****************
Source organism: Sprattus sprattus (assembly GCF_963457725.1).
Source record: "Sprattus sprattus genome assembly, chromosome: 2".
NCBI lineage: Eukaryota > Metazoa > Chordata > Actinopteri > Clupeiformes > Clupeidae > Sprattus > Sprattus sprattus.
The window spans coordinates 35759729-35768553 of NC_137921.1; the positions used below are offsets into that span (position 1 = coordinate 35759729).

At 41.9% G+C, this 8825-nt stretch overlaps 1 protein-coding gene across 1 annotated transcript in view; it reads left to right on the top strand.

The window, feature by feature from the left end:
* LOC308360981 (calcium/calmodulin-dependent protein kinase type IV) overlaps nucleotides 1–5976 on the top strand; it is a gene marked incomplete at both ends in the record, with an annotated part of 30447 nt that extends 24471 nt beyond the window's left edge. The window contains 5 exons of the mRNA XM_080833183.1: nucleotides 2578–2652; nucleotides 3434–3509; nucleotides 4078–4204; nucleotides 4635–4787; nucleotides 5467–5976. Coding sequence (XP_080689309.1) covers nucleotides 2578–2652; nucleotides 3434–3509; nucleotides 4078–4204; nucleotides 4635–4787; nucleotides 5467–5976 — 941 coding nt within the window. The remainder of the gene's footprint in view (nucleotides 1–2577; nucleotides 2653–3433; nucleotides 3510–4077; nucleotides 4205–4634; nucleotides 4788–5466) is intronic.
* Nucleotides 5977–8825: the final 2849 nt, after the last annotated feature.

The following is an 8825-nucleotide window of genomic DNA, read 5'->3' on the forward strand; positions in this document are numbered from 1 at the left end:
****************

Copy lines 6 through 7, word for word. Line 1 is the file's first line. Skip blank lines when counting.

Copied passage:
The window, feature by feature from the left end:
* LOC308360981 (calcium/calmodulin-dependent protein kinase type IV) overlaps nucleotides 1–5976 on the top strand; it is a gene marked incomplete at both ends in the record, with an annotated part of 30447 nt that extends 24471 nt beyond the window's left edge. The window contains 5 exons of the mRNA XM_080833183.1: nucleotides 2578–2652; nucleotides 3434–3509; nucleotides 4078–4204; nucleotides 4635–4787; nucleotides 5467–5976. Coding sequence (XP_080689309.1) covers nucleotides 2578–2652; nucleotides 3434–3509; nucleotides 4078–4204; nucleotides 4635–4787; nucleotides 5467–5976 — 941 coding nt within the window. The remainder of the gene's footprint in view (nucleotides 1–2577; nucleotides 2653–3433; nucleotides 3510–4077; nucleotides 4205–4634; nucleotides 4788–5466) is intronic.